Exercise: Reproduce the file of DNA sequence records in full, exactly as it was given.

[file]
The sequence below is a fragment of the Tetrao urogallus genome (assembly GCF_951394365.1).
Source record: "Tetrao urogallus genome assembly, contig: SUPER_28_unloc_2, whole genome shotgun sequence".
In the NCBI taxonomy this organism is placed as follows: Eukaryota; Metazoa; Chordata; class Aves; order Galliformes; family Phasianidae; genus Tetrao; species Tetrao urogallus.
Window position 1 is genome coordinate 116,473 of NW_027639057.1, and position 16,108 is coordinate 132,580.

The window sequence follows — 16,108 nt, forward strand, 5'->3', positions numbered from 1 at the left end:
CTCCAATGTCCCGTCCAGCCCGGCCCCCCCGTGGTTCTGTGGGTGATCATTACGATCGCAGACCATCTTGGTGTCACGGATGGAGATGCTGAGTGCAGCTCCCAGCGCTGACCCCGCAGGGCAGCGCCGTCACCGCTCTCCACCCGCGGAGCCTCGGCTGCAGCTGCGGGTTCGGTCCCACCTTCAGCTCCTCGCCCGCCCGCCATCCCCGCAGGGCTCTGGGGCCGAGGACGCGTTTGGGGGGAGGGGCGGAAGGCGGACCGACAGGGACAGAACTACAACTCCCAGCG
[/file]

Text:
The sequence below is a fragment of the Tetrao urogallus genome (assembly GCF_951394365.1).
Source record: "Tetrao urogallus genome assembly, contig: SUPER_28_unloc_2, whole genome shotgun sequence".
In the NCBI taxonomy this organism is placed as follows: Eukaryota; Metazoa; Chordata; class Aves; order Galliformes; family Phasianidae; genus Tetrao; species Tetrao urogallus.
Window position 1 is genome coordinate 116,473 of NW_027639057.1, and position 16,108 is coordinate 132,580.

The window sequence follows — 16,108 nt, forward strand, 5'->3', positions numbered from 1 at the left end:
CTCCAATGTCCCGTCCAGCCCGGCCCCCCCGTGGTTCTGTGGGTGATCATTACGATCGCAGACCATCTTGGTGTCACGGATGGAGATGCTGAGTGCAGCTCCCAGCGCTGACCCCGCAGGGCAGCGCCGTCACCGCTCTCCACCCGCGGAGCCTCGGCTGCAGCTGCGGGTTCGGTCCCACCTTCAGCTCCTCGCCCGCCCGCCATCCCCGCAGGGCTCTGGGGCCGAGGACGCGTTTGGGGGGAGGGGCGGAAGGCGGACCGACAGGGACAGAACTACAACTCCCAGCG